[Review] The Language of Cherries by Jen Marie Hawkins


young adult | contemporary | romance


When Evie Perez is cut off from everything she loves and forced to move to Iceland for the summer, she takes her canvas and paintbrushes into the picturesque cherry orchard behind her guesthouse. She stains her lips with stolen cherries in the midnight sun and paints a boy she’s never met.
Oskar is startled to discover Evie in his family’s orchard, and even more surprised to see himself on her canvas. Too ashamed to reveal his stutter, he remains silent as Evie returns day after day to paint, spilling confessions she wouldn’t even tell her priest.
As Evie’s life back home unravels, Oskar wants to comfort her with words, but he knows he’s waited too long, so he uses music instead. But when it all comes to the surface, he knows that if Evie can’t forgive him for lying, he may never forgive himself for surviving.

“Maybe they couldn’t talk to each other, in the basic sense of the word. But they both spoke the language of cherries.”

This is the first book I review in a while and I’m glad to say it is a good one. I received an advanced copy from Netgalley in exchange of an honest review.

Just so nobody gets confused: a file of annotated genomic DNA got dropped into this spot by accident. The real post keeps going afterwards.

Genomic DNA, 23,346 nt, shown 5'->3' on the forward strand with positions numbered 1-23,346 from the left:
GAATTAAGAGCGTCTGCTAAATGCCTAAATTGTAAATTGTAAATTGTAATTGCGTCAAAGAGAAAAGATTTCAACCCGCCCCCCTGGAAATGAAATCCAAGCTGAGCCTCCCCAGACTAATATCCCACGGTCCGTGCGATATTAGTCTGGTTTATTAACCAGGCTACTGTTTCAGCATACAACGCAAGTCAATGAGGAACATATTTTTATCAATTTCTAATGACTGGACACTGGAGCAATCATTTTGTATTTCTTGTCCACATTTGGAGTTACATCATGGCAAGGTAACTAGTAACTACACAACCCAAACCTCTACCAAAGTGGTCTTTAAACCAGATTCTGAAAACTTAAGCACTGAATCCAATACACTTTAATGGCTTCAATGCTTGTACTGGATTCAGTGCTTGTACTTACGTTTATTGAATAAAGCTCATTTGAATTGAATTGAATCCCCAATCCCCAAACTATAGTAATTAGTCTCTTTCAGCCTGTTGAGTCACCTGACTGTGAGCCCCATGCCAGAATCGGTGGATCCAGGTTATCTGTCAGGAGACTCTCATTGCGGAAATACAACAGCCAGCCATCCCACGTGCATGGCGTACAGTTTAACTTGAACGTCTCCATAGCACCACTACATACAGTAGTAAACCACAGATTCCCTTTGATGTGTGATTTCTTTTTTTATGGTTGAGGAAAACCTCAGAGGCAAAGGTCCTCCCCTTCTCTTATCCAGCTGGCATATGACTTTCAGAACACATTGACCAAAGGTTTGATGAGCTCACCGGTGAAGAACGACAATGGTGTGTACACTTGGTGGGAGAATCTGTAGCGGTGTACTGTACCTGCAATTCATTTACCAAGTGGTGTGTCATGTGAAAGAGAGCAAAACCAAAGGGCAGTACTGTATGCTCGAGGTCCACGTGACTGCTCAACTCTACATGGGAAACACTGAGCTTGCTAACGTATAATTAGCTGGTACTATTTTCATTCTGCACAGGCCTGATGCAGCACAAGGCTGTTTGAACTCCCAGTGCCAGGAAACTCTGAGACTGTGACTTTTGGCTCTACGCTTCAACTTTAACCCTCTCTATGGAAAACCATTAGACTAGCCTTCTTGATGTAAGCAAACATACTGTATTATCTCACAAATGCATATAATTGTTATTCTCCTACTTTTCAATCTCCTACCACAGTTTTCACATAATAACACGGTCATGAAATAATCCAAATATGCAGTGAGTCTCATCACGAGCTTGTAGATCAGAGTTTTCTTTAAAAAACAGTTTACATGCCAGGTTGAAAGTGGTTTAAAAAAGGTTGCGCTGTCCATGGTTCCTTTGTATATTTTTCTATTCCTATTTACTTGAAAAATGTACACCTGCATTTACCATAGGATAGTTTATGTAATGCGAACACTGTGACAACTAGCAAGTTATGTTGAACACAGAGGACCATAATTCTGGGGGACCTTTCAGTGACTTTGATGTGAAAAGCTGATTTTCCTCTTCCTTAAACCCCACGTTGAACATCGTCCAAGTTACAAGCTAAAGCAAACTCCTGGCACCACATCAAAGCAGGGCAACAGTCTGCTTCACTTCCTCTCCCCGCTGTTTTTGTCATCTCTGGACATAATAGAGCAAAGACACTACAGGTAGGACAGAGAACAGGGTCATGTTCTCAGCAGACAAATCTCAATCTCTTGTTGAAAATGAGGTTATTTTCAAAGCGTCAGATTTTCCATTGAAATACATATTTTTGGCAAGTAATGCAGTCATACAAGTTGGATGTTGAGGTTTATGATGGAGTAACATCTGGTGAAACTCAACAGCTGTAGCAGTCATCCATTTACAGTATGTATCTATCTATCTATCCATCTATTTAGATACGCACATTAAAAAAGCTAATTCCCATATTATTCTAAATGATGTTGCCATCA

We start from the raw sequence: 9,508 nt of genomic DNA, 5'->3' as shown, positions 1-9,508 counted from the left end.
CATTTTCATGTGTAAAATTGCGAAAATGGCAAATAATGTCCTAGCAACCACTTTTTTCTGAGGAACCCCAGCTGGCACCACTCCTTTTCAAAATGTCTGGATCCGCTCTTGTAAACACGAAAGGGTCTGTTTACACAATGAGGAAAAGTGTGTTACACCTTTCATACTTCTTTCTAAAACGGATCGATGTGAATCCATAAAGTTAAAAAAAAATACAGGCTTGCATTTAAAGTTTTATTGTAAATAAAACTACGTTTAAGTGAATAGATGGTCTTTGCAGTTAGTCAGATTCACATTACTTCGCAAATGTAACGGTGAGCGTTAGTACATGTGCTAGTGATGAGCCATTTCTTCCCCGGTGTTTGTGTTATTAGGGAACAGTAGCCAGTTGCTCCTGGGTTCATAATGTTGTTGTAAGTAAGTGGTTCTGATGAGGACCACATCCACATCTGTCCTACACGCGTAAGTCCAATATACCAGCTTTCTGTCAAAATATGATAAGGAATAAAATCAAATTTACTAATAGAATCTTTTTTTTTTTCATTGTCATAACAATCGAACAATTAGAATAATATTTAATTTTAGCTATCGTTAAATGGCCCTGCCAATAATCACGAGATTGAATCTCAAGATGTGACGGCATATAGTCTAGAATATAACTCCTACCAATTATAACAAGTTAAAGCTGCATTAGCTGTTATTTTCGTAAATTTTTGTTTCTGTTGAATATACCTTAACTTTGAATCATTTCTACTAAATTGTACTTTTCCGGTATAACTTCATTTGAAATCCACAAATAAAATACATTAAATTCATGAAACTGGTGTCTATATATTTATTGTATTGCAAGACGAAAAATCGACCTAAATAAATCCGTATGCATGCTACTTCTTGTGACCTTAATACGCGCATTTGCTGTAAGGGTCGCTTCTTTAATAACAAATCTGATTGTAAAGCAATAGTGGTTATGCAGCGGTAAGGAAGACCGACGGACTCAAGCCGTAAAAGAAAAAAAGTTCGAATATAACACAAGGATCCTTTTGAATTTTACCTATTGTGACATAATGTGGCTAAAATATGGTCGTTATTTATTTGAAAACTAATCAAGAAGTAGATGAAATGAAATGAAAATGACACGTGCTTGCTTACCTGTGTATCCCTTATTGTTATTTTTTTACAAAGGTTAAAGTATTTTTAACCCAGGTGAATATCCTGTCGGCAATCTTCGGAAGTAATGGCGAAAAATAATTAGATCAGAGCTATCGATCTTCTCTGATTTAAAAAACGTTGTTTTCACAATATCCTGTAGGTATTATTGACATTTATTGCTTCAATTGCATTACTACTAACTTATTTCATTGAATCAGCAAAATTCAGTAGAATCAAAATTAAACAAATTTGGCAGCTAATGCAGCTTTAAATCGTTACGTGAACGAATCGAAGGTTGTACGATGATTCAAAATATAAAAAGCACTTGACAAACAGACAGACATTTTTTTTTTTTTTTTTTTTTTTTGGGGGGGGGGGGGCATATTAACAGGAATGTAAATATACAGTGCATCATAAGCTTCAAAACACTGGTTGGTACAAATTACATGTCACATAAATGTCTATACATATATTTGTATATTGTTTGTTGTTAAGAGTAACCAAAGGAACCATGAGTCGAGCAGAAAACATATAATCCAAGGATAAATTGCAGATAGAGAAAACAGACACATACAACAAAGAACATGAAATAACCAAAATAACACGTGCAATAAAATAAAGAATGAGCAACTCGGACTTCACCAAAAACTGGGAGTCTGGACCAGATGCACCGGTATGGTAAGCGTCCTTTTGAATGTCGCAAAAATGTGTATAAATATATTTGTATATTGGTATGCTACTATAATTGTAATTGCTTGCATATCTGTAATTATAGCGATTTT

While there were some things that ticked me off, I must say that the premise and pace of the story were great. I did not feel that it was too slow and it kept me entertained throughout the book, never feeling like it was dragging. This is why I would recommend the book if you’re on a reading slump and enjoy quick romances. The one thing I didn’t like about the writing were the chapters written in verse as I didn’t really feel like there was any rhythm to them and they became tiresome by the time I reached the 50% mark.

The romance moved pretty quickly and for that I was a little disappointed but I feel that the development the relationship went through was enjoyable. I enjoyed the fact that they could deepen their relationship without having a two-way conversation, it does give the sense that they were able to connect with more than words. Even though I still don’t approve of Oskar’s lie and the way he betrayed Evie’s trust.

While I believe that most characters were pretty realistic and relatable, the main character seemed very immature and most of the time I thought of her as a 15-year-old, instead of 17. Also, some of Oskar’s thoughts made me cringe and uncomfortable as they seemed out of place for the moment.

If you’re interested in this book, it was just released today! You can find it here: Amazon Book Depository

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